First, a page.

Mar a Lago Update: Truth and Lies

Let’s face it, admit it, and give both Credit and Blame as deserved: the Tweetster is is most Blatant, Unapologetic, Compulsive, and Unrepentant Liar that any of us has ever Seen or even Imagined. And even more amazing, the Lying is such a Hallmark of Who and What he Is, or more precisely, who and what he Pretends to Be, that his supporters are Oblivious to it, and his detractors get more and more exhausted Rolling Their Eyes.

Are there really still people out there who haven’t noticed that the Official Tweetster Truth Changes from moment to moment and from day to day? Or is it more that they just Don’t Care, or can’t tell Giant, Blatant, Knock You Down and Rub Your Face in them Lies from actual, observable, reliable, the same today, tomorrow, and every day Facts?

The last two weeks of “It’s Obama’s Fault,” and “Our Hands are Tied” justifications for separating immigrant families detained at our border have been Proven to have been Lies, Whole Lies, and Nothing but Lies, yet nothing seems to have changed. The Tweetster’s supporters double down on “He’s Our Guy,” the fractious Republican Congress remains torn between Far Right and Way, Way Far Right, and both Truth and Lies have now achieved Equal Standing on our Political Stage. Opinion is no longer based on the merit of arguments, but rather on their Alignment with Our Predisposed opinions.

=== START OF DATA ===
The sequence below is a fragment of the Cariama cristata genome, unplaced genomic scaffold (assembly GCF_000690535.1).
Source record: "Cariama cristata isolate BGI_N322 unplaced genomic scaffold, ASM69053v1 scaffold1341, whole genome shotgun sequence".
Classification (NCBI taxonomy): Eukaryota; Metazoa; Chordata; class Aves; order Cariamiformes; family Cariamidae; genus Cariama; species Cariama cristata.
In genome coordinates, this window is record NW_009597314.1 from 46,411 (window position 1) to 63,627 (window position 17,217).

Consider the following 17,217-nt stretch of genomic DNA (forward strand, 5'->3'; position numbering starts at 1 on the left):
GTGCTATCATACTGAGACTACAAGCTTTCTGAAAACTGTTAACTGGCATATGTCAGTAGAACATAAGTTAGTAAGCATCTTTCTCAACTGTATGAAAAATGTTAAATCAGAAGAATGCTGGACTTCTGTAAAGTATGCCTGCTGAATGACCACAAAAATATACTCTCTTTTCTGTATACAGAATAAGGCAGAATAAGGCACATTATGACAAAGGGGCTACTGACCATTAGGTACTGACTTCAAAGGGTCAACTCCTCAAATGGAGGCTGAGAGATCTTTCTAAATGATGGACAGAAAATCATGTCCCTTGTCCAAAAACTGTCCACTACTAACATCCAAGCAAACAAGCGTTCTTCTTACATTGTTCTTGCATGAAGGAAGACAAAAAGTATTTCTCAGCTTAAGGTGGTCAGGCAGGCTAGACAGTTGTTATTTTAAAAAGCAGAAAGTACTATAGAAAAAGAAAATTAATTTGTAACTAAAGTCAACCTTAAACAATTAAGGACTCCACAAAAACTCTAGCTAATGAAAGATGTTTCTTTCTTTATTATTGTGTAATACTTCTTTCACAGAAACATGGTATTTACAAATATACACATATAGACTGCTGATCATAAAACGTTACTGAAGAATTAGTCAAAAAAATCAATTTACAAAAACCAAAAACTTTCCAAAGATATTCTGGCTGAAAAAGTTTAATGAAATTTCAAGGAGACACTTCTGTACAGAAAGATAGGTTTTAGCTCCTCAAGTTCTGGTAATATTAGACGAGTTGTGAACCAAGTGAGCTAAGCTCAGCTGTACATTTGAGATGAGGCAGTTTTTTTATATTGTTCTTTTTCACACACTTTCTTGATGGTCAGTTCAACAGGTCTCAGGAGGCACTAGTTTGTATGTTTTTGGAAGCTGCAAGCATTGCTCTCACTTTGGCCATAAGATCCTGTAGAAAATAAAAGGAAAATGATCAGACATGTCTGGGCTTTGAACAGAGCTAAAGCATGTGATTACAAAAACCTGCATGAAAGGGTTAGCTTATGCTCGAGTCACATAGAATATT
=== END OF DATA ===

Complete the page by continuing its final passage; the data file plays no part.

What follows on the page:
This week’s wine tasting

Mer Soleil Unoaked Chardonnay ’15   California    $17
A pure, clean expression of Chardonnay, fermented and aged in a combination of stainless steel and small concrete tanks. Aromas of flower blossoms and crisp pears, round and layered on the palate, with vibrant acidity and depth.

Adorada “eau de California” Rosé ’16 California       $19
Brilliant coral color with aromas of strawberries and red grapefruit, rose petal, and jasmine; palate of strawberry, orange zest and a touch of white pepper spice and bright acidity to balance the fruity creaminess.

Morellino di Scansano Maremma Toscana Capoccia ’15    Italy    $11
Bright and clean with a dark color, soft cherry fruit and structure, but nice weight and a juicy finish. Fruit forward without being sweet or alcoholic. Great value.

Chateau Mayne-Vieil Cuvee Alienor  ’15     France     $15
Old vines merlot; serious and sumptuous with perfumed fruits and firm tannins that will soften with age into dark blackberry and generous structure.

Turner Pageot Le Rouge  ’14    France     $19
Red wine from biodynamic vines, 80% grenache and 20% syrah; heady nose of mixed red and black fruits, brioche, polished leather, iodine, tobacco and spice; full bodied and well balanced, scarlet and spicy, bright yet brooding.

 

Wine Tasting